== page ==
The NSA is one of America’s 16 Intelligence Agencies, and its principal responsibility is to protect the national security interests of the U.S. The NSA is responsible for cryptology, signals intelligence, computer network operations, and information assurance.
For years, few Americans took note or were even aware of this organization; however, in June 2013, events unfolded that positioned the NSA into a worldwide discussion over the appropriateness of cyber espionage. The person who catapulted the NSA into the focus of the entire world community was Edward Snowden.
Snowden was working as a contract employee for Booz Allen Hamilton, a firm that had a contract with the NSA, and in this capacity, Snowden had access to the NSA’s databases. Before his employment at Booz Allen Hamilton, Snowden was employed at Dell Computer, Inc., where he also had access to the NSA’s databases.
Evidently, Snowden decided to collect data while working at Dell, and he took a position at Booz Allen Hamilton to acquire additional data all for the express purpose of releasing the information to call attention to the activities of the NSA. The release of the information and classified security documents has resulted in a terrible loss to our nation.
In addition to informing our adversaries as to our collection methods and revealing very complex security programs, it has also created a financial burden on our government.
U.S. corporations providing the NSA with data, even though under the legal court orders by virtue of the Foreign Intelligence Surveillance Act (FISA), still experienced major public relations problems as citizens were concerned over their possible loss of privacy.
The international community reacted by reducing business with major U.S. corporations, and some nations even considered the total rejection of further business with some U.S. corporations.
The irony is that China’s PLA 61398 activities were in fact designed for the cyber espionage of intellectual property from a vast number of corporations throughout the world;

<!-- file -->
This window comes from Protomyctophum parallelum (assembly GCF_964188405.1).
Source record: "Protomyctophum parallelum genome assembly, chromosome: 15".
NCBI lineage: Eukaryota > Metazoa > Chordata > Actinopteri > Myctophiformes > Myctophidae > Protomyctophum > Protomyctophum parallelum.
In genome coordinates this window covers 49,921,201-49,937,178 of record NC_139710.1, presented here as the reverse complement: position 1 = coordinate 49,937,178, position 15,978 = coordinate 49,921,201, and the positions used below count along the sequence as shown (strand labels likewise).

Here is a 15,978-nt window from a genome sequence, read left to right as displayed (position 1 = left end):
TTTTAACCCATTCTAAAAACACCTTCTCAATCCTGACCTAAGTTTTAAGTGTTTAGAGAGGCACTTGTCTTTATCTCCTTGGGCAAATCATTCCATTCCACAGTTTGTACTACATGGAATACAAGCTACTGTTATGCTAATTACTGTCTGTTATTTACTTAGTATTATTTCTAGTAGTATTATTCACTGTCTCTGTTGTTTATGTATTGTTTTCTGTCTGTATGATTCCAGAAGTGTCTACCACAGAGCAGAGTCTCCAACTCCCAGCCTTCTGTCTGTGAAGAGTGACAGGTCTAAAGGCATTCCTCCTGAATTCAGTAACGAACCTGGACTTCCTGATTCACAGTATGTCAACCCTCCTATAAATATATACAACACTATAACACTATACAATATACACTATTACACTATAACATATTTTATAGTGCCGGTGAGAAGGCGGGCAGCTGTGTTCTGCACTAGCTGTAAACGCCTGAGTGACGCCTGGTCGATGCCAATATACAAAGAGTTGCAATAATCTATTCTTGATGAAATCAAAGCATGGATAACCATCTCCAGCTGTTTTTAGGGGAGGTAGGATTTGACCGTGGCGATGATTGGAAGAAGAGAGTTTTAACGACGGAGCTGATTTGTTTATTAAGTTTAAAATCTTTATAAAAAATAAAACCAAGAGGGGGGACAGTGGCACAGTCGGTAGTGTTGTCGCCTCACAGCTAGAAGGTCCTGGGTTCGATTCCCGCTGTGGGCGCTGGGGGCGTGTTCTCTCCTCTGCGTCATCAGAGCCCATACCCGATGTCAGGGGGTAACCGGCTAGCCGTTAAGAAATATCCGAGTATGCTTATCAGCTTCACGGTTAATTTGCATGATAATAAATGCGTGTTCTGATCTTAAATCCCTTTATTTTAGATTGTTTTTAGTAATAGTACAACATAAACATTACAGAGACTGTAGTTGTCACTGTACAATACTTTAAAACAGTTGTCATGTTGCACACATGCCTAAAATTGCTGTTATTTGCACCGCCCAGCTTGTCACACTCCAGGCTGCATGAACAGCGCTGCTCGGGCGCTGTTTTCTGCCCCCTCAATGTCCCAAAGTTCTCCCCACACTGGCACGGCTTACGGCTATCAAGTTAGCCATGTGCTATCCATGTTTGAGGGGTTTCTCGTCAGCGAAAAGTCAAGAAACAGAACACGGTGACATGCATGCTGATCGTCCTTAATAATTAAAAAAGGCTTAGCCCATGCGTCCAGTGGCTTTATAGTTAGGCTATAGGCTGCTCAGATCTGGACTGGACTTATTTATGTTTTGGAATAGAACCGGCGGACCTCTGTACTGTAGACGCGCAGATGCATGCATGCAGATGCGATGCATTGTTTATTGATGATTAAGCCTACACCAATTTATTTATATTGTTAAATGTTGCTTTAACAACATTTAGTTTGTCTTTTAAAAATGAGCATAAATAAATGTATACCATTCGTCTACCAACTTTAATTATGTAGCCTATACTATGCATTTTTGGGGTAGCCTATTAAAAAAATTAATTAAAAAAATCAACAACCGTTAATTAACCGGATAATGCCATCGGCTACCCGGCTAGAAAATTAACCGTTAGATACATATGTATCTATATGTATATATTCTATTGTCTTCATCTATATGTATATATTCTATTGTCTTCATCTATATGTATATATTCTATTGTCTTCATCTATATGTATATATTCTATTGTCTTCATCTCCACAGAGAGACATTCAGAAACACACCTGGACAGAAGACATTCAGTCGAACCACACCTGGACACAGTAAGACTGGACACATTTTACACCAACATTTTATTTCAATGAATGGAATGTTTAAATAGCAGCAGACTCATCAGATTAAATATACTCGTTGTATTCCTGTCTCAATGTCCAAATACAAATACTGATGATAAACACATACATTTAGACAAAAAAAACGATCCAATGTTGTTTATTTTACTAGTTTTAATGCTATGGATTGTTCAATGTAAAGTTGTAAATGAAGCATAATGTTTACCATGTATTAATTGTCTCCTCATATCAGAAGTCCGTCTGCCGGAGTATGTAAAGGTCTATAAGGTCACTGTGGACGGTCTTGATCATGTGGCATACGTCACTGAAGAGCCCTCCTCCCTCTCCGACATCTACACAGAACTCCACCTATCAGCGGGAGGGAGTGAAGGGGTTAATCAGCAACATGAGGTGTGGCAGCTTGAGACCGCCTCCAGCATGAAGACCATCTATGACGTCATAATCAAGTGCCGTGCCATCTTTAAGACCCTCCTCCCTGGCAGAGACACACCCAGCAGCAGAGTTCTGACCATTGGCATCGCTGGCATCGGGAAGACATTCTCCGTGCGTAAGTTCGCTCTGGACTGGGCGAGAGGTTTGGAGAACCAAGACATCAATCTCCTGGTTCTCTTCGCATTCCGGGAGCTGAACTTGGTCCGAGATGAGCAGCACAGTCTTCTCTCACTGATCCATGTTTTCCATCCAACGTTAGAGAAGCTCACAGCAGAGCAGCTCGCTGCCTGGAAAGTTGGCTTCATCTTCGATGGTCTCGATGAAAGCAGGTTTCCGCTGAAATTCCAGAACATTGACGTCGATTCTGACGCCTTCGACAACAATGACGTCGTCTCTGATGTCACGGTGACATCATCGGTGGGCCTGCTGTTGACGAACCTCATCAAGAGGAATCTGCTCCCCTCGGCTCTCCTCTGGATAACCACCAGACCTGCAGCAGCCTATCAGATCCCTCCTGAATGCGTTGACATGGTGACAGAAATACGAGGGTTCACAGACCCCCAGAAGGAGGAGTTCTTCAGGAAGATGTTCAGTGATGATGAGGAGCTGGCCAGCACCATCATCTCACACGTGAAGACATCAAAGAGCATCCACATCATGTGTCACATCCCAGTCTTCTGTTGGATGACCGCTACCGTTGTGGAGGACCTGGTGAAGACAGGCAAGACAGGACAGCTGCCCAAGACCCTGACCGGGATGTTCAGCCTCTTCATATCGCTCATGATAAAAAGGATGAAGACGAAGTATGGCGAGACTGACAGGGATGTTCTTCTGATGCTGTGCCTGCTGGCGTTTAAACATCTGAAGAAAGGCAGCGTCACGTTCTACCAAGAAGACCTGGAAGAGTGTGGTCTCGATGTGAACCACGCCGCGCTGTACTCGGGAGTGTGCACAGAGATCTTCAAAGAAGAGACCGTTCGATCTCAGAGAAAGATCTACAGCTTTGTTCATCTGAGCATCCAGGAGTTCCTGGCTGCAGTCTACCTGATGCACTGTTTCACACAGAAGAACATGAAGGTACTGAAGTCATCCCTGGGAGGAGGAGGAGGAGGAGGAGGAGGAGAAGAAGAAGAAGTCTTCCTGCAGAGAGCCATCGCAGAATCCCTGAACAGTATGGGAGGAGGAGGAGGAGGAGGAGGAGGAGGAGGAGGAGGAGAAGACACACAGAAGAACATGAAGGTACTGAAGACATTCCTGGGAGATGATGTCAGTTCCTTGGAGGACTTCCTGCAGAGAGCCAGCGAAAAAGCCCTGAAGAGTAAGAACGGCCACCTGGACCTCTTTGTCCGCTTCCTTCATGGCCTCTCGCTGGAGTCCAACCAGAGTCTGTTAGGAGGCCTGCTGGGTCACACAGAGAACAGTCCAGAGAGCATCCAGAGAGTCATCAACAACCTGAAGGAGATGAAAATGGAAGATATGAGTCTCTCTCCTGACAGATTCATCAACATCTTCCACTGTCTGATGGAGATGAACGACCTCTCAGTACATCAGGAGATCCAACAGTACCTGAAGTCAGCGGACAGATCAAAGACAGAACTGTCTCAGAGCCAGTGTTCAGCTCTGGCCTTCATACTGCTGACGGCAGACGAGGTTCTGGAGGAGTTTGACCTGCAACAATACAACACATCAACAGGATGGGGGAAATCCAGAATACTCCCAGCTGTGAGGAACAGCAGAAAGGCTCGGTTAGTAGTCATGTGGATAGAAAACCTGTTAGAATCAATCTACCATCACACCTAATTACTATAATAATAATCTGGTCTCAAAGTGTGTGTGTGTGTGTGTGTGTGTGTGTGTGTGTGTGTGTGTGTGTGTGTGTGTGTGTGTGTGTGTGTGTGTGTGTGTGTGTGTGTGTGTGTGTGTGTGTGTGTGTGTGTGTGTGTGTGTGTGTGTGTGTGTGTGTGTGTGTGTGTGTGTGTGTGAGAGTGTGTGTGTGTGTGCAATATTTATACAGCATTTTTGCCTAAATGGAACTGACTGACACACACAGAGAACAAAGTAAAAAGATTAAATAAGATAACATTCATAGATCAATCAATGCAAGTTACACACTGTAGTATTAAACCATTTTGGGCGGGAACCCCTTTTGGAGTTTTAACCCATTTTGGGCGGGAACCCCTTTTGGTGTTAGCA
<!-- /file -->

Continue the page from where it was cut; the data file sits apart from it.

whereas the National Security cyber espionage activities never focused on that domain and were consistently focused on the security of our nation, and NSA activities were directed to identifying a terrorist or other security threats to our country.
Snowden has released through the Guardian newspaper an extraordinary amount of classified information he had no legal right to release. Snowden expressed his concern for the loss of privacy of Americans as a result of several NSA programs.
Perhaps, the release of data that were erroneously characterized as the NSA’s listing of telephone conversations drew the most attention and concern.
This story has been retold in media accounts, and it is totally incorrect, as the NSA’s authority for the capture of telephone contacts between intelligence targets is limited to a specific and detailed process, which is outlined as part of the NSA’s charter.
However, to fully appreciate the reason for the bulk collection of telephone metadata, we must return to the 9/11 terrorist attack against the World Trade Center in New York.
The aftermath of this attack and the report of the Congressional Review Committee on the failure of our intelligence community for not being able to “connect the dots” resulted in the George W. Bush Administration authorizing new programs to rectify this inability.
With the passage of the USA Patriot Act, new programs were established, and with these new programs came additional oversight from both the Congress and the FISA Court.
To more fully appreciate the operations of the NSA, it is appropriate to describe their mission and the authorization documents that permit the NSA’s operations.
Specific focus will be placed on the authorizing Executive Order 12333, FISA Section 702 and Business Records FISA, Section 215, as these are controlling authorities and most germane to Snowden’s release of classified information.
NSA Mission Legal Authorities
NSA’s mission is to help protect national security by providing policymakers and military commanders with the intelligence information they need to do their jobs.
NSA’s priorities are driven by externally developed and validated intelligence requirements, provided to NSA by the President, his national security team, and their staffs through the National Intelligence Priorities Framework.
NSA Collection Authorities
NSA’s collection authorities stem from two key sources: Executive Order 12333 and the Foreign Intelligence Surveillance Act of 1978 (FISA).
Executive Order 12333
Executive Order 12333 is the foundational authority by which NSA collects, retains, analyzes, and disseminates foreign signals intelligence information. The principal application of this authority is the collection of communications by foreign persons that occur wholly outside the United States.
To the extent, a person located outside the United States communicates with someone inside the United States or someone inside the United States communicates with a person located outside the United States those communications could also be collected.
Collection pursuant to EO 12333 is conducted through various means around the globe, largely from outside the United States, which is not otherwise regulated by FISA. Intelligence activities conducted under this authority are carried out in accordance with minimization procedures established by the Secretary of Defense and approved by the Attorney General.